It’s international woman’s day once more, and this year women are being encouraged to #BeBoldForChange. We’ve come a long way throughout the course of history, despite repression and gender bias. But there’s still so much left to do to bridge the inequality gap. Did you know, for example, that in Iraq, Iran and several other countries, adulterous women can still be sentenced to death by stoning?
In Saudi Arabia, women were only granted the right to vote in 2015, and the United States is the worst country in the world to live in for maternity leave, providing no type of financial support for mothers. There are still so many areas that we need to work on, but on this day, let’s take a look at some awesome women throughout history and celebrate their achievements. Here are a few women who defied the odds, spoke up and decided to be bold.
Joan of Arc
Think back to the 1400s and women were already kicking ass as military leaders, in France at least. At just 18 years old, Joan of Arc led her French army to beat the English at the battle of Orléans. Defying the odds of her social status and gender, Joan went on to become a French hero. She was later proclaimed the Patron Saint of France, after being burned at the stake by her English captors and their French collaborators, who accused her of heresy.
Queen Elizabeth I
Queen Elizabeth I of England is still widely regarded as the greatest monarch in English history. Considered by many as illegitimate, Elizabeth Tudor inherited the throne in 1558, at a time when England was ravaged by religious discord and weakened by war. As only the third woman to become Queen, her predecessors’ rules had been disastrous. Her staunchest of advisors counseled Elizabeth to marry as soon as possible, but she had other ideas and went on to rule over a glorious epoch for England for almost half a century.
Sacajawea is best known for leading the Lewis and Clark expedition into American West. Sacagawea was a Shoshone interpreter and was chosen to lead the expedition, despite being pregnant, due to her knowledge of the Shoshone language. In the name of all that is badass, Sacagawea gave birth to her baby along the way, but continued to lead the expedition with a newborn on her back. She provided life-saving information and help, such as advising on types of plants that were safe to eat and saving precious cargo when her boat capsized.
Marie Curie was the first ever woman to win the Nobel Prize, and not just once, but twice in two different categories, physics and chemistry. As a scientist, Curie was born in 867, in Warsaw, Poland and worked with her husband to discover polonium and radium, which would lead to the development of the X-Ray. Despite being a top student in high school, Curie was not allowed to attend the men-only University of Warsaw. But she didn’t let that get in her way and continued her classes in a secret, underground university.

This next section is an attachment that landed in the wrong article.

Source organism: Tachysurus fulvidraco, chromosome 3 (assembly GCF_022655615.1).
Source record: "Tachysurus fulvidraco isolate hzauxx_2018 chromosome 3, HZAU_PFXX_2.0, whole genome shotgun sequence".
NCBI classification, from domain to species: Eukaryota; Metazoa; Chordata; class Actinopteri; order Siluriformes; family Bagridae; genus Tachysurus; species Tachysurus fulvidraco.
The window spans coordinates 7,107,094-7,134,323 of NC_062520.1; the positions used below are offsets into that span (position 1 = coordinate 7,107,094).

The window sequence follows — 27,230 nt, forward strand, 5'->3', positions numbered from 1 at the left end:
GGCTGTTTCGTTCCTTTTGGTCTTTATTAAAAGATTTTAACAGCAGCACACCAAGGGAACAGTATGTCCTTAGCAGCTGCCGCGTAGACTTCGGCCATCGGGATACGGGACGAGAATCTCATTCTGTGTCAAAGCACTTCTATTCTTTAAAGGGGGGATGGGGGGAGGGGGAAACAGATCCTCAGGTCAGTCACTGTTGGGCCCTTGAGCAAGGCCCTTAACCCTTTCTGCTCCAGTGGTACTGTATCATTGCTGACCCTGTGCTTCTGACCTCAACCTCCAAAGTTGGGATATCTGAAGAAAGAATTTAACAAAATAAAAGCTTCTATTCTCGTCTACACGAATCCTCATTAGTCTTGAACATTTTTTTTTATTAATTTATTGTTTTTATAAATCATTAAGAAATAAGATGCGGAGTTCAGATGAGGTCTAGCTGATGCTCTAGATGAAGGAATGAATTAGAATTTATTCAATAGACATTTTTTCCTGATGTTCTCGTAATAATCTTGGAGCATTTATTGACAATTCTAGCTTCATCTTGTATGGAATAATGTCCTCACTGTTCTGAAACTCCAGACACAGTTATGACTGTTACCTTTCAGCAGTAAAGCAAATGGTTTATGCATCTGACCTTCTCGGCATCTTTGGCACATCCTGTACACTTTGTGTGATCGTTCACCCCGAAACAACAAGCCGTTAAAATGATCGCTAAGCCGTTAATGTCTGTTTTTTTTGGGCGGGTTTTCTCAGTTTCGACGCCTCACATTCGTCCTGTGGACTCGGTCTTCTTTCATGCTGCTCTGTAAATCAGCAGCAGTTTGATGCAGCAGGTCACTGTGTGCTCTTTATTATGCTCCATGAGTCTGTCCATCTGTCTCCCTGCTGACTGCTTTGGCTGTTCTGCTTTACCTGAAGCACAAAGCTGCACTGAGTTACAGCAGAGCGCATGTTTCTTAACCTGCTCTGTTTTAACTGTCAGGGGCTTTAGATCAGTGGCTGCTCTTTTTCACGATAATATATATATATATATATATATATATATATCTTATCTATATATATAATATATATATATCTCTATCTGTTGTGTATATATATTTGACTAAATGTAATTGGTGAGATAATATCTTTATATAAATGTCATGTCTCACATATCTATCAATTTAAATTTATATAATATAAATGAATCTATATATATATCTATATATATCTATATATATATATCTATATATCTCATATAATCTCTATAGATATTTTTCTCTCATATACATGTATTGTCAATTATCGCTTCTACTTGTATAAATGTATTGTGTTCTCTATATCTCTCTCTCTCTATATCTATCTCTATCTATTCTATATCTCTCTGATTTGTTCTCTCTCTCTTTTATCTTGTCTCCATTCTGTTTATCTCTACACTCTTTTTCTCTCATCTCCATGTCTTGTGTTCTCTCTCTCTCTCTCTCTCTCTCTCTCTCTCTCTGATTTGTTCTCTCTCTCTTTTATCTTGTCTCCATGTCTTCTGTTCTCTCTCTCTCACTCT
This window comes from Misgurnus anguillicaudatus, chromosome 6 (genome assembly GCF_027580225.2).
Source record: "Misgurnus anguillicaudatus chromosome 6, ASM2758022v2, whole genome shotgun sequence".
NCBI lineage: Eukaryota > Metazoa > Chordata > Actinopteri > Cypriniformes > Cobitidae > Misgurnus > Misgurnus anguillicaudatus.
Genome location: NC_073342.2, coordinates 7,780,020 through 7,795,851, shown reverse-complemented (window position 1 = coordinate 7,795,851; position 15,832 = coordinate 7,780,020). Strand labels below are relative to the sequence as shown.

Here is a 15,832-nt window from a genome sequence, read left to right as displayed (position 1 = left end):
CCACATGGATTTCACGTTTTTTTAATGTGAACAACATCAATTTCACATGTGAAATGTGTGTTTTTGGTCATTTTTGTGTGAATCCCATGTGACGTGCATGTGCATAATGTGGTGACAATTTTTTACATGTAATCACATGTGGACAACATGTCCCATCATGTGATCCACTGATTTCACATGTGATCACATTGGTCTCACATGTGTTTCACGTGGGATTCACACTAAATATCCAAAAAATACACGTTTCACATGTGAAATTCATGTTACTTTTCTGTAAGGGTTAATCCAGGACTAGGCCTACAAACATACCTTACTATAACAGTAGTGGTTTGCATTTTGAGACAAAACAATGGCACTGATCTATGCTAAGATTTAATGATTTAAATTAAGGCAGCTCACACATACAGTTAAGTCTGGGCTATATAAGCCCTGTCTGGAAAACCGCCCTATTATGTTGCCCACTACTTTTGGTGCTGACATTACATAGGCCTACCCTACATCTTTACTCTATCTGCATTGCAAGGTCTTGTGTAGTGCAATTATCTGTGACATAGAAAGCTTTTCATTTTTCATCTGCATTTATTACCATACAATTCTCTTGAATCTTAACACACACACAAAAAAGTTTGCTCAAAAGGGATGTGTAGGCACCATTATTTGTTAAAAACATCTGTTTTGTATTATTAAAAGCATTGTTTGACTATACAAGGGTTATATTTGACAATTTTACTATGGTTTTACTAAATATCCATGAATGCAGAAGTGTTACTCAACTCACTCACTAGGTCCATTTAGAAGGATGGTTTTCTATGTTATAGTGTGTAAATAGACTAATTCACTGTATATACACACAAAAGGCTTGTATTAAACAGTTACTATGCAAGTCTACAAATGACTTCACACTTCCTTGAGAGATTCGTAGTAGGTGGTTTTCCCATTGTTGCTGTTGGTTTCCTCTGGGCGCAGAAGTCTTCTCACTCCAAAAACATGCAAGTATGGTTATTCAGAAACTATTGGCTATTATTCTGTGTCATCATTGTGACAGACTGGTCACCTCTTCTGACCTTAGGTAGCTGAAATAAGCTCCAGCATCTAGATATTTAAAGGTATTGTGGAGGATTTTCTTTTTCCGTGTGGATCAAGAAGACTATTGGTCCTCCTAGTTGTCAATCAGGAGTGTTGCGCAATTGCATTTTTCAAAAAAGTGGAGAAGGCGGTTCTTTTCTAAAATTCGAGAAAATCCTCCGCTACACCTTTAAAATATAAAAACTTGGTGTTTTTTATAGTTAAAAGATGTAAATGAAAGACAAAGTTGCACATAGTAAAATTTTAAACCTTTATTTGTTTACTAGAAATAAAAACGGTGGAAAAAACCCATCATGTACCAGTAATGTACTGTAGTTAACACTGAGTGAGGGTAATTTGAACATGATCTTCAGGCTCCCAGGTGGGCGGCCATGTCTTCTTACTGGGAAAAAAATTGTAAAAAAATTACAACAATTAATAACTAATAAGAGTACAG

ca. 1898 --- Marie Curie --- Image by © Underwood & Underwood/CORBIS
In a world where a woman’s beauty is often prized over her intellect, Joplin showed us that passion is the most important factor of all. Known as much for her powerful, vocals, inspired by blues, as for her protests against the Vietnam war, Joplin inspired many women to take action. Showing them that the collective voice can be heard and haunting our memories with her timeless soulful music.
Susan Sarandon has dazzled us all with her Academy Award-winning acting skills in roles in Bull Durham, Thelma and Louise and Dead Man Walking. But beyond the silver screen, Sarandon and is known for her political activism and speaking out for important causes. At the 1993 Academy Awards, she spoke about what was happening to Haitian HIV-positive refugees and later became a UNICEF Goodwill Ambassador. She also spoke out against the war in Iraq and was very vocal about her concerns throughout the Drumpf campaign.
Yoko Ono is well-known for her peaceful protests with husband John Lennon. Yet, Ono has been a strong voice for gender equality over the years. As far back as 1972, she wrote an essay called “The Feminization of Society," which helped to mark the female revolution of the decade. Today, Ono is an artist and mother, yet still continues with her feminist efforts.
No awesome women list would be complete without everyone’s favorite, Oprah. When she started her broadcasting career, Oprah was angered by the unequal pay and decided to start her own TV show, which went on to become an empire. Oprah never particularly considered herself a feminist, but was naturally compelled to see other women grow and thrive alongside her. She has started initiatives in developing countries and inspired many women around the globe.
This is just a handful of the many awesome women that have graced humanity throughout history. So, whoever you are and whatever you do, do it proudly and don’t be afraid to #BeBoldForChange. If this list of kickass women shows us anything, it’s that you can achieve the impossible, simply by following you heart and daring to make a change.